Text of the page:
Monday, September 16, 2013

Compounding Pharmacy Legislation; A matter of Life and Death

U.S. Capitol Building
Glyn Lowe Photoworks, Flickr PhotoStream
Bill S 959 was introduced by Senator Tom Harkin on May 15, 2013 to address lack of oversight when pharmacies cross the line between individual prescription compounding and spontaneously starting to operate as drug manufacturers. The proposed legislation was put together in response to the New England Compounding Center’s shipping of thousands of steroid vials for spine injections on the basis of fictitious and non-existant prescriptions. Made hastily under non-sterile and deplorably putrid conditions the vials introduced a lethal pathogen in patient’s spines causing fungal meningitis. Ultimately 750 people became sick and 68 died. Meanwhile
problems continue at compounding pharmacies due to lack of enforceable standards.

Since 2001, 87 deaths have been reported amongst 1,084 patients affected by compounding contamination and errors.

S 959 will require for pharmacies that become manufacturers to be registered with the FDA and gives the regulatory agency the right to inspect such facilities, and file adverse event reports promptly.
Because of special interest lobbying the bill has been bogged down but if it, or any other version, ever passes it will probably be watered down or altered substantially from its core purpose of protecting patients from medicines made in unkempt and unsafe environments.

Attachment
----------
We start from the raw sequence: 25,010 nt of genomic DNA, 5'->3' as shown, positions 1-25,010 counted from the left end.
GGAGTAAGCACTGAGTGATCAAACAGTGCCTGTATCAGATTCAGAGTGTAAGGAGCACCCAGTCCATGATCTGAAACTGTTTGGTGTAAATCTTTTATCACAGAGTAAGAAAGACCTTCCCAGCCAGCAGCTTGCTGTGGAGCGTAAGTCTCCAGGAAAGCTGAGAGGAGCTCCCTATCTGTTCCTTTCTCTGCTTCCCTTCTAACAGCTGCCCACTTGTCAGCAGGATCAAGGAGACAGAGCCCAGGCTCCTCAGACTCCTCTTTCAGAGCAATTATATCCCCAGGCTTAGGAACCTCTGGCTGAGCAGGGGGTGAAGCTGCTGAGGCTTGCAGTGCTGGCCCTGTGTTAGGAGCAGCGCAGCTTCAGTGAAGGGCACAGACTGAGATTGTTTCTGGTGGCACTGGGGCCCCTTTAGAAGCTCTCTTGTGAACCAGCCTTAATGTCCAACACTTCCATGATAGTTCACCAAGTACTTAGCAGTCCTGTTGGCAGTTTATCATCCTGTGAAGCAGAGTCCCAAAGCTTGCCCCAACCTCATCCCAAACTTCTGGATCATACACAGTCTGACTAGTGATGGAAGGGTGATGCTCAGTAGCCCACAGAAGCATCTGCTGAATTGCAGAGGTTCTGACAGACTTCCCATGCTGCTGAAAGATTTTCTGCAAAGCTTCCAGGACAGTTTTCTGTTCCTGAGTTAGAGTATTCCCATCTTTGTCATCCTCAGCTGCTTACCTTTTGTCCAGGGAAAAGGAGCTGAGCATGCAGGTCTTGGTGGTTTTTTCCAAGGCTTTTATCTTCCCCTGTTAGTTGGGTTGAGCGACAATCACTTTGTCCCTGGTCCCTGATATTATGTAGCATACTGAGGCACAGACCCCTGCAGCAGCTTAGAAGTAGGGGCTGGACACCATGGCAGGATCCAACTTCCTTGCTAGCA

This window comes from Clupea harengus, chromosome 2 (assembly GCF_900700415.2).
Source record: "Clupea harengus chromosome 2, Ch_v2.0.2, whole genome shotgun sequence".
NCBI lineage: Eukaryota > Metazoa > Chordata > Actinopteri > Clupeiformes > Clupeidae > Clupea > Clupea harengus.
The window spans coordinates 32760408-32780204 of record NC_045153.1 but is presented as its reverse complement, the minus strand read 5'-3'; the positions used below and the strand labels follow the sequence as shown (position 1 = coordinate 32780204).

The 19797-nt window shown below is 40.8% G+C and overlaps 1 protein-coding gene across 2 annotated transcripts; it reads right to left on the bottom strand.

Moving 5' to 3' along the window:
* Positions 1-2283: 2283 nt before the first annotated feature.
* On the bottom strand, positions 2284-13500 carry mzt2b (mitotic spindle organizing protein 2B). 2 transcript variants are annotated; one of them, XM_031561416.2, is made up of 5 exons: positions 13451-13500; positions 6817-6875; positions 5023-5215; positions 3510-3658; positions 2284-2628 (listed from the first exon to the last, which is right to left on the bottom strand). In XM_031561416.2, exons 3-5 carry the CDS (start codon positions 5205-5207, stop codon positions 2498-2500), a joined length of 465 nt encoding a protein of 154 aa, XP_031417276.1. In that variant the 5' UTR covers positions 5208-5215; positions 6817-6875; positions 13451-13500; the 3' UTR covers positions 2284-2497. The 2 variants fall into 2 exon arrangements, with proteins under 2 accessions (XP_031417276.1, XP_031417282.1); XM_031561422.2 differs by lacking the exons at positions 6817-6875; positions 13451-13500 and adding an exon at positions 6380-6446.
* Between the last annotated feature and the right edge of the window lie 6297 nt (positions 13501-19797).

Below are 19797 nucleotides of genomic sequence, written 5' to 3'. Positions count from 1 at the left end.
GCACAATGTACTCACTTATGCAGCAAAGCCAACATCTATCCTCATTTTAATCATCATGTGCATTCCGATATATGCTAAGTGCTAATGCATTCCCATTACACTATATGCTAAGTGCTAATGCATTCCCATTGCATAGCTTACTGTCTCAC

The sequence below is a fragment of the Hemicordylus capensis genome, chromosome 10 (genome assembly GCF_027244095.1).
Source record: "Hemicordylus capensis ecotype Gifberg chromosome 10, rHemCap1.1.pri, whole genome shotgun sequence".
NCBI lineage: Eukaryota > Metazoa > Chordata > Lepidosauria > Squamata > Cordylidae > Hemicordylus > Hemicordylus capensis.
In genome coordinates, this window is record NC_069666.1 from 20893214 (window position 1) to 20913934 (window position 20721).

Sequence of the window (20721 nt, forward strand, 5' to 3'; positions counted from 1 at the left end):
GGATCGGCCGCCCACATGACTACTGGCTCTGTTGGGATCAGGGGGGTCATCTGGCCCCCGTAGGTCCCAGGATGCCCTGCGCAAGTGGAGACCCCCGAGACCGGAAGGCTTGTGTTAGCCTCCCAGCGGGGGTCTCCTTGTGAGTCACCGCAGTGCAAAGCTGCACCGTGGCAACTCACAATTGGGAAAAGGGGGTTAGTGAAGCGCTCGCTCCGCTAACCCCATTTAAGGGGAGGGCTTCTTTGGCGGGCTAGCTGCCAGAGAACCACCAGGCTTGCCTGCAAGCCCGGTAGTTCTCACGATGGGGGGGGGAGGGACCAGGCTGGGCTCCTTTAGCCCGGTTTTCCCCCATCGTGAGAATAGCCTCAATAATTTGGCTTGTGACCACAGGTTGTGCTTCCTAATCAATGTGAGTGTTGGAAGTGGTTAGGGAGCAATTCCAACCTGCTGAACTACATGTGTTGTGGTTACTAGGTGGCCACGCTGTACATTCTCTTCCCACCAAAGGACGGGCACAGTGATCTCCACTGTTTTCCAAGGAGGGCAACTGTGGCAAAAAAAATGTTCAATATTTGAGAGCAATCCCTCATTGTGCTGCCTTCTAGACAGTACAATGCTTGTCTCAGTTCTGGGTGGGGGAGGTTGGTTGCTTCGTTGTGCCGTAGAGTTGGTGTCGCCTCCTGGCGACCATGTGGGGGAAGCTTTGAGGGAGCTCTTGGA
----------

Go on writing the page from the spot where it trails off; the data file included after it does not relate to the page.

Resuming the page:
The government’s General Accounting Office noted in its report responding to the House of Representatives request to update its 2003 testimony on drug compounding:
“that while FDA and national pharmacy organization officials generally agreed that states regulate the practice of pharmacy and FDA regulates drug manufacturing, there was no consensus on whether compounding drugs in large quantities--in anticipation of individual prescriptions or without prescriptions--and selling those drugs across state lines falls within the practice of pharmacy or is a type of drug manufacturing that should be overseen by FDA. This lack of consensus and differing FDA authority to oversee compounded drugs across the country has resulted in gaps in oversight of drug compounding.
Until 2013, FDA limited its inspections of compounding pharmacies to those conducted in response to complaints or adverse events. However, the agency recently inspected compounding pharmacies that it identified as posing a significant threat to public health from poor sterile drug production practices in the past and found problems, such as concerns about a lack of sterility, which resulted in recalls of compounded drugs. In addition, drug manufacturers are required to register with FDA and are subject to FDA's inspection and drug approval processes; pharmacies meeting certain requirements are generally exempt from registration. However, some compounding pharmacies may have registered with FDA to market themselves as "FDA-registered" which may lead some purchasers to assume that FDA has inspected or approved their compounded drugs; whereas, according to FDA officials, this is generally not the case.